It is important to inform your doctor about any reactions you had after your last injection and any new medications you are taking (such as eye drops, new heart/blood pressure tablets), or if you become pregnant.

Patients who are pregnant (or planning to become pregnant) are not routinely commenced on allergen immunotherapy until after they have given birth.

If the patient is on maintenance doses of allergen immunotherapy and then becomes pregnant, the injections can be continued (unless the patient wishes to stop), the supervising specialist must be contacted to discuss relevant safety issues.

Q 8. Are there any potential reactions to sublingual allergen immunotherapy?

Common side effects include irritation, minor swelling or itching inside the mouth, and stomach upset/nausea. This can be controlled by temporarily reducing the dose or taking a non-sedating antihistamine beforehand. These side effects generally resolve after the first few weeks.

The risk of potentially dangerous side effects arising from this form of treatment, such as difficulty breathing, is extremely low.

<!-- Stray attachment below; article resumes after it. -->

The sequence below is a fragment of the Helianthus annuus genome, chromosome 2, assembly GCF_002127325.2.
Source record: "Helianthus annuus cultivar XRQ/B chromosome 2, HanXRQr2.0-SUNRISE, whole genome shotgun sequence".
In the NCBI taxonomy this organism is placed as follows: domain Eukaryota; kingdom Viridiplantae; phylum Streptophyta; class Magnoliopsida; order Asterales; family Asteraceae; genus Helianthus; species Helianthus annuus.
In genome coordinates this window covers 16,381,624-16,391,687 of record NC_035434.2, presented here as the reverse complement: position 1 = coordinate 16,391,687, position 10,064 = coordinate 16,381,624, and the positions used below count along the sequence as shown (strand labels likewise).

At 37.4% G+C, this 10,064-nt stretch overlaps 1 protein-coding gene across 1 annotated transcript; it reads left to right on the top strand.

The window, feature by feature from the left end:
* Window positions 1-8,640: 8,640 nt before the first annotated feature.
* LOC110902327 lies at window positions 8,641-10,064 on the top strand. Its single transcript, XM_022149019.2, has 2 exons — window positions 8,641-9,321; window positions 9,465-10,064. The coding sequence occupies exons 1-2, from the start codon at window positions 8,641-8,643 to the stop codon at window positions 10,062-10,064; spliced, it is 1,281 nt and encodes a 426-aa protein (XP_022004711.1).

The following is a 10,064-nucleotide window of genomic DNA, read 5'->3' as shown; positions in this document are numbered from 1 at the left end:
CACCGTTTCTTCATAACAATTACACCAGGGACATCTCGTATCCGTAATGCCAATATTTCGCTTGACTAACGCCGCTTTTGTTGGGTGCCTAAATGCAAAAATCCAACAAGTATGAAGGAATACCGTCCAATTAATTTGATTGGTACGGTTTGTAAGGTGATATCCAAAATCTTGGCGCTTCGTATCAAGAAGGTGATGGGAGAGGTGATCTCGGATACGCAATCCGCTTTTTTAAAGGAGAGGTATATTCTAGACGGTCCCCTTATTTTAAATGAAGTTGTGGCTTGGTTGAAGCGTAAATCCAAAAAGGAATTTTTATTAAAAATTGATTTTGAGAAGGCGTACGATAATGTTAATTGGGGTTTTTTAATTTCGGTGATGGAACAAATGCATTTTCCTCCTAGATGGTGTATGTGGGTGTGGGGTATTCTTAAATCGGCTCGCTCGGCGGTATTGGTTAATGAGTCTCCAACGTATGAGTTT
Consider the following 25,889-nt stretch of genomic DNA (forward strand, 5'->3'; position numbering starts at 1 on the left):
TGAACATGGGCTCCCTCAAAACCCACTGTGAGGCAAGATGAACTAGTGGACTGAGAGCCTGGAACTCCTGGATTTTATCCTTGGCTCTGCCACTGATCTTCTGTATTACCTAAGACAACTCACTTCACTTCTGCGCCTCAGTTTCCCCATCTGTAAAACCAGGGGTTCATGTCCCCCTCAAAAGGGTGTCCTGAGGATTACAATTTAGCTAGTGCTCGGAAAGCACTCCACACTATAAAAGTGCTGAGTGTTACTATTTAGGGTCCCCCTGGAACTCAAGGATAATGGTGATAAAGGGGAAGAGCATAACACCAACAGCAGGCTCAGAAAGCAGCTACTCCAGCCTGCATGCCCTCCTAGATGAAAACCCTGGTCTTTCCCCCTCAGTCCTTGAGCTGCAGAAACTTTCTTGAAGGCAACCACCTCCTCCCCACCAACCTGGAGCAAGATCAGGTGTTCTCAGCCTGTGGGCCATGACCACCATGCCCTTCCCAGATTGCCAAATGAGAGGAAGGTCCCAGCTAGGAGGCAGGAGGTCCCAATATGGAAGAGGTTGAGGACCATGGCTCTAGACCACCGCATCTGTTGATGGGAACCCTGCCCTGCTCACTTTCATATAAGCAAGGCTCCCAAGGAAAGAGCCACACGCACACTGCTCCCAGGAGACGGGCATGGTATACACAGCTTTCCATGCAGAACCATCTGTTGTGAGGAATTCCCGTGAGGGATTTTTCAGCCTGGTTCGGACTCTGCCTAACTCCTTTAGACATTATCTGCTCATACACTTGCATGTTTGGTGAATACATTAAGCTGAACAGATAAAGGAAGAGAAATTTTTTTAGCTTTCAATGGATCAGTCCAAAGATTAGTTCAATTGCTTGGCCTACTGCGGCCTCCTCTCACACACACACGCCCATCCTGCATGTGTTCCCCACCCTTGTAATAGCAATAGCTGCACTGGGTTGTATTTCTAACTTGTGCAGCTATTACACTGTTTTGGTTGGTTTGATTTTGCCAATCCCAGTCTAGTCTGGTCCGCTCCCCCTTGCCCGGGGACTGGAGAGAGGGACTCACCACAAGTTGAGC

Q 9. Is there anything you can do to reduce the side effects from allergen immunotherapy?

Simple precautions may reduce the risk:

  • Asthma must be stable before treatment starts. If an asthma flare occurs during treatment, the injection should be deferred until it is back under control.
  • You must tell your doctor if you develop itchy eyes, itchy nose, itchy throat or chest, increased wheezing or if you feel light-headed or faint after an injection. You should never put up with these symptoms.
  • Double check with your GP or specialist if you are taking any heart or blood pressure medicines or glaucoma eye drops, as some can increase the risk of side effects.
  • If you are on allergen immunotherapy and plan to start a new heart or blood pressure medicine or glaucoma eye drop, tell your specialist or GP.
  • If you have ongoing side effects, let your GP and specialist know about it as soon as possible. A few minor changes to treatment may allow you to tolerate it better.